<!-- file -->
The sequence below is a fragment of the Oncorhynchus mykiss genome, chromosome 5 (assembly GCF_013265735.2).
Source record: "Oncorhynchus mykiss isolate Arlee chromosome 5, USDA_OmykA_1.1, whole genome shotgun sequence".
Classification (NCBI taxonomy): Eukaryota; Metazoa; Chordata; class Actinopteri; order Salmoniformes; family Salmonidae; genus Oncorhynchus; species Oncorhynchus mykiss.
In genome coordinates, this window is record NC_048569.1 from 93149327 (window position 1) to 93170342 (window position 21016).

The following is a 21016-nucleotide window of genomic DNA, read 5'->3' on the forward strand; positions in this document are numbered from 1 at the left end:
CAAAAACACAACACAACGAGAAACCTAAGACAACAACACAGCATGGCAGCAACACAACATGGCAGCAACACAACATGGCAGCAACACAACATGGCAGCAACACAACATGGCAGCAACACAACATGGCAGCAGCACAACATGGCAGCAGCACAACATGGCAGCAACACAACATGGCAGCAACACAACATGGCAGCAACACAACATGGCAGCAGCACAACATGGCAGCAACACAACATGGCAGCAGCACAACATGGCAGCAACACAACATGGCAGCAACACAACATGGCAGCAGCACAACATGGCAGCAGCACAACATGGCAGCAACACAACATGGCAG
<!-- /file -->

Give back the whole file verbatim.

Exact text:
The sequence below is a fragment of the Oncorhynchus mykiss genome, chromosome 5 (assembly GCF_013265735.2).
Source record: "Oncorhynchus mykiss isolate Arlee chromosome 5, USDA_OmykA_1.1, whole genome shotgun sequence".
Classification (NCBI taxonomy): Eukaryota; Metazoa; Chordata; class Actinopteri; order Salmoniformes; family Salmonidae; genus Oncorhynchus; species Oncorhynchus mykiss.
In genome coordinates, this window is record NC_048569.1 from 93149327 (window position 1) to 93170342 (window position 21016).

The following is a 21016-nucleotide window of genomic DNA, read 5'->3' on the forward strand; positions in this document are numbered from 1 at the left end:
CAAAAACACAACACAACGAGAAACCTAAGACAACAACACAGCATGGCAGCAACACAACATGGCAGCAACACAACATGGCAGCAACACAACATGGCAGCAACACAACATGGCAGCAACACAACATGGCAGCAGCACAACATGGCAGCAGCACAACATGGCAGCAACACAACATGGCAGCAACACAACATGGCAGCAACACAACATGGCAGCAGCACAACATGGCAGCAACACAACATGGCAGCAGCACAACATGGCAGCAACACAACATGGCAGCAACACAACATGGCAGCAGCACAACATGGCAGCAGCACAACATGGCAGCAACACAACATGGCAG